Toxicity of blue-green algae and challenges for risk assessment
Freshwater lakes are teeming with blue-green algae that produce a heady cocktail of substances. Little is known as yet about the health risks associated with these substances, although a review of the literature by Eawag scientist Elisabeth Janssen has now revealed some potentially harmful effects.
Between spring and autumn, when the lakes warm up and the concentration of nutrients increases, all around the world blue-green algae are proliferating en masse. Switzerland is no exception, with the algae occurring in lakes such as the Baldeggersee or Greifensee. This may be problematical, as some blue-green algae, known scientifically as cyanobacteria, produce toxic substances.
When people swim in a lake with algal bloom or swallow the water, small amounts of these toxins can cause skin irritation, vomiting and/or diarrhoea. To aquatic organisms such as amphipods, the substances can even be lethal. Aside from these known toxins, however, the blue-green algae also produce countless other substances into which there has been little research to date.
As revealed in a comprehensive study of the literature by Elisabeth Janssen, research interests so far have been almost entirely focussed on one particular class of substances: the microcystins. More than 90 percent of all studies have been concerned with these substances and their hazards. "But the microcystines are only the tip of the iceberg", says Janssen. More than half of the substances produced by blue-green algae are not microcystines. The environmental scientist's follow-up research has shown that these substances may well also present a hazard to humans and animals. Harmful effects on health have already been identified by some studies, which, Janssen says, is a clear sign that it is important to conduct a risk assessment of the other substance classes also.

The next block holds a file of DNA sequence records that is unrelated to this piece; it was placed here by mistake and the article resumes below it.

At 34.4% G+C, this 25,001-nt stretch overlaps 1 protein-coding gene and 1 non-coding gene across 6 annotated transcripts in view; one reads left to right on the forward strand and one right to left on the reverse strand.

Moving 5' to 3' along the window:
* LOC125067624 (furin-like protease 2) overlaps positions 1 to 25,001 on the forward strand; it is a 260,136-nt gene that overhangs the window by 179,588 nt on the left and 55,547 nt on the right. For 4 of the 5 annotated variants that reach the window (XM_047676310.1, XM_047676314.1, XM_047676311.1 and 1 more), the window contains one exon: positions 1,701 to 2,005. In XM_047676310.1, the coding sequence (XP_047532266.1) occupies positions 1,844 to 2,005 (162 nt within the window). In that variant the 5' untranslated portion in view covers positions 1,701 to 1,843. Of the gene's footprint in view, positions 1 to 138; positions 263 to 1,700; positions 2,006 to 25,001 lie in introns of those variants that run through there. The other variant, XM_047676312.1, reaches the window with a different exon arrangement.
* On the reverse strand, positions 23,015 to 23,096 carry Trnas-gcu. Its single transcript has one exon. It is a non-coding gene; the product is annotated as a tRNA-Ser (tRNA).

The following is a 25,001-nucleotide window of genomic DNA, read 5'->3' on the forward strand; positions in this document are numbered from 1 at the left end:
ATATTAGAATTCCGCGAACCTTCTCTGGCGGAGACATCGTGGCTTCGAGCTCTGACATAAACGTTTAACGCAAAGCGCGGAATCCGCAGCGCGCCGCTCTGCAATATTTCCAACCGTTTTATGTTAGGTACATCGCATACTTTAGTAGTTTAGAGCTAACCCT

Motivating other researchers
It would simply be an impossible task to investigate every individual substance, however. So, to restrict the subject matter, the researcher suggests focussing initially on identifying the most common and long-lived, and then testing these to ascertain their level of toxicity. It is precisely this that Janssen and her team are working on at full tilt, currently. A particular challenge here is that no "standards" exist for most of these substances. These standards are required in order to prove that a specific substance is present in a sample. If no standard exists, additional investigations are required.
"This work is very time-consuming", says Janssen, "but it does offer a great deal of potential for discovering new interconnections in this area." The researcher is hoping that her literature review will bring this topic to the attention of more environmental scientists and motivate them to undertake the relevant research. There is no way she can tackle the vast number of substances produced by the blue-green algae single-handedly.